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Ottoman Ancestors

January 16, 2012

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This work is licensed under a Creative Commons Attribution-NonCommercial-NoDerivs 3.0 Unported License.

I know it’s been awhile, but I’ve been sick and busy.  And of course now my final semester is starting so time is drastically coming to zero.  Oh well!  Let’s talk about the people that paved the way for the Ottomans.

Like all great empires, the Ottomans had to have come from somewhere.  So where did they come from?

First, Ottomans are not an ethnicity and there was no such place called “Ottomanland” or “Ottomania” (this sounds more like crazed fan girls of Otto or something).  No, the name is derived from the House of Osman, which began with a man named Süleyman.  But we’ll get to that later.  These people were Turks.

The Turks first appeared on our world stage in Central Asia in a place known as the steppe.  Truthfully, this place wasn’t somewhere fun and relaxing.  Half the year the steppe was covered in snow, and during their short summer the temperatures were as high as in any desert.

Fun fun fun

The Turks were a nomadic people, meaning they would never live in one place for too long (and why would you in a climate like that anyway).  Because they wandered, having some sort of a centralized power would be worthless.  These people were better off in smaller groups to roam their environment with the livestock they followed.  In addition to following their livestock, Turks trained themselves to be incredible hunters and fighters.  It was vital that the Turks were highly disciplined in such an ecoregion.

I don’t know if the Turks had a word for it at the time, but they were mystical people.  They took the energy of the environment around them and felt it had a connection to a god- through their environment they achieved this oneness with a divine power.  Turks believed spirits passed through the forest as they did, and held these spirits in high regard.  The Turks were sacrificial in nature, too.  They would offer up their game in a way of receiving favor from their divine power.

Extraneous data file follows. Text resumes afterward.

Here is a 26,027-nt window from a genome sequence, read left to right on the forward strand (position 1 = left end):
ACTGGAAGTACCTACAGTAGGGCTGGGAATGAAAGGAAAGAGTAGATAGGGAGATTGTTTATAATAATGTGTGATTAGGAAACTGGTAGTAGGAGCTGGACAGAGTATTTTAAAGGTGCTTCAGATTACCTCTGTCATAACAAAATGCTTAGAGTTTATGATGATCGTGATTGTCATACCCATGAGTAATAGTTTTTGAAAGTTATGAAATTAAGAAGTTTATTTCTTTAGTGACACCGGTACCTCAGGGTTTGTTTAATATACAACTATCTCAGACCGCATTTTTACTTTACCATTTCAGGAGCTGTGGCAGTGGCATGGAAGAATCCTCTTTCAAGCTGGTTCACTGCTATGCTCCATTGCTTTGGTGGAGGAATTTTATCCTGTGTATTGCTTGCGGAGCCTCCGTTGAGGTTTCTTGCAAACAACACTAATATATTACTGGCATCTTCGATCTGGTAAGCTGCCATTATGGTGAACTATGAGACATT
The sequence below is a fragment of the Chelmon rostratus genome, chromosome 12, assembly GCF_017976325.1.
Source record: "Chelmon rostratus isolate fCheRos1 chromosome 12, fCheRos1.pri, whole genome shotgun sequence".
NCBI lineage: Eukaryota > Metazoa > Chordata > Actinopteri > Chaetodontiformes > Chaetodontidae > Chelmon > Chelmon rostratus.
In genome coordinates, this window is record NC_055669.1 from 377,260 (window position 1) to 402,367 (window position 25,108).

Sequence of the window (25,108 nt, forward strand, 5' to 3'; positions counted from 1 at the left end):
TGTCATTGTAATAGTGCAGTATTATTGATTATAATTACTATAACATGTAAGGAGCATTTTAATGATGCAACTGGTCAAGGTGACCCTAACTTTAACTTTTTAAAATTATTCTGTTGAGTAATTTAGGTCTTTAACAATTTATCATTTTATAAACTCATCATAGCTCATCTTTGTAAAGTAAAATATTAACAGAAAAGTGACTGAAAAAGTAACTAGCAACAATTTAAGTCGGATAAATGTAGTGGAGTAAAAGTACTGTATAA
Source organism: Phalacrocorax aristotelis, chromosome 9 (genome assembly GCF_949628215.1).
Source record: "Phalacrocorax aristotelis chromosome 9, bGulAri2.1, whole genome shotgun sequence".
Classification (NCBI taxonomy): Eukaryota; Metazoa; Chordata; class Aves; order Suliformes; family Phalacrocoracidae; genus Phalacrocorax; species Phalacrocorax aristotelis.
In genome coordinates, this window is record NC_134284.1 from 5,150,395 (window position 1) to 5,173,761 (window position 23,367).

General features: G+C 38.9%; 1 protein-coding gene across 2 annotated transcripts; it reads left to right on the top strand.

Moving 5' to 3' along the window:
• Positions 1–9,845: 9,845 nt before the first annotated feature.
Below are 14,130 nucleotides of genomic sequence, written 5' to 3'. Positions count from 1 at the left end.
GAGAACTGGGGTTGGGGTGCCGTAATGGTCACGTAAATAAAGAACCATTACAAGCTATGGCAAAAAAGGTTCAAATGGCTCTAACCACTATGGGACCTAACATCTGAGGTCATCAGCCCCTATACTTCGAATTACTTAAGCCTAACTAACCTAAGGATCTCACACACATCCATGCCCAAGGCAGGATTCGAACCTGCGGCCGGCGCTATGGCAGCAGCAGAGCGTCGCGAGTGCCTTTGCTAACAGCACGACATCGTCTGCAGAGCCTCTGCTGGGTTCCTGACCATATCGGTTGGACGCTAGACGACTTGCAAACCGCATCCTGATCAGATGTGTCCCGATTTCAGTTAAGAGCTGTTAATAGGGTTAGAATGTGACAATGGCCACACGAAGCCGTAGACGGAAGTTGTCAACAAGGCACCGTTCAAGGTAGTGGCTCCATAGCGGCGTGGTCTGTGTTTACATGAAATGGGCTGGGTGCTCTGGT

Turks eventually began to move into other regions with contact from the outside world.  Islam had a big part to play in this.  Muslim missionaries would often take on the challenging role of going out into harsh land in order to convert polytheists and other religiously affiliated people to their faith.  The Turks, fierce as they were, got along well with others.  Cooperation was a strong suit for them and it would play immensely in their favor in future years.  So some Turks converted to Islam, and off they went in search of a new place to settle.  For some, that meant going eastward.  For others, it meant moving westward.  Those Turks that settled in the Anatolian region eventually became rulers of what would be known as the Seljuk dynasty.

The Seljuks were one of those groups that could have had an extremely large and impressive presence had they had strong leadership.  But it did not happen that way.  The Seljuks would elect a leader for their principality or beylik and he in turn would lead the inhabitants of that region on raiding parties in other principalities or ambush trade caravans, etc.  Even though they were organized into a beylik, it didn’t necessarily mean that they had a structured government as the idea would lead you to believe.  A the time the people still lived quite autonomously in their tribes.

When a leader didn’t live up to expectations he was easily deposed.  This ineffective leadership cycle was one of the major downfalls to the crumbling Seljuk dynasty and was what also led the way for the Ottomans to pick up the pieces and start what would become one of the longest empires in our history.

When the Mongols came in close proximity with the Turks that still lived in the steppe region, the Turks packed up and headed West.  Legend has it that the leader Süleyman  led his tribe over the river Euphrates- but drowned along the way.  His son Ertugrul then took over, and with him some of the tribe went.  They kept moving westward toward Rum Anatolia, an area that was governed by the Seljuks.  Ertugrul proved a loyal citizen and as reward the Seljuks gave him land to preside over.  With Ertugrul’s passing around 1280, leadership passed on to his son Osman.  It is here that [I believe] the official House of Osman starts.

There you have it- a concise history of the people and the culture preceeding the Ottomans.  More to come!

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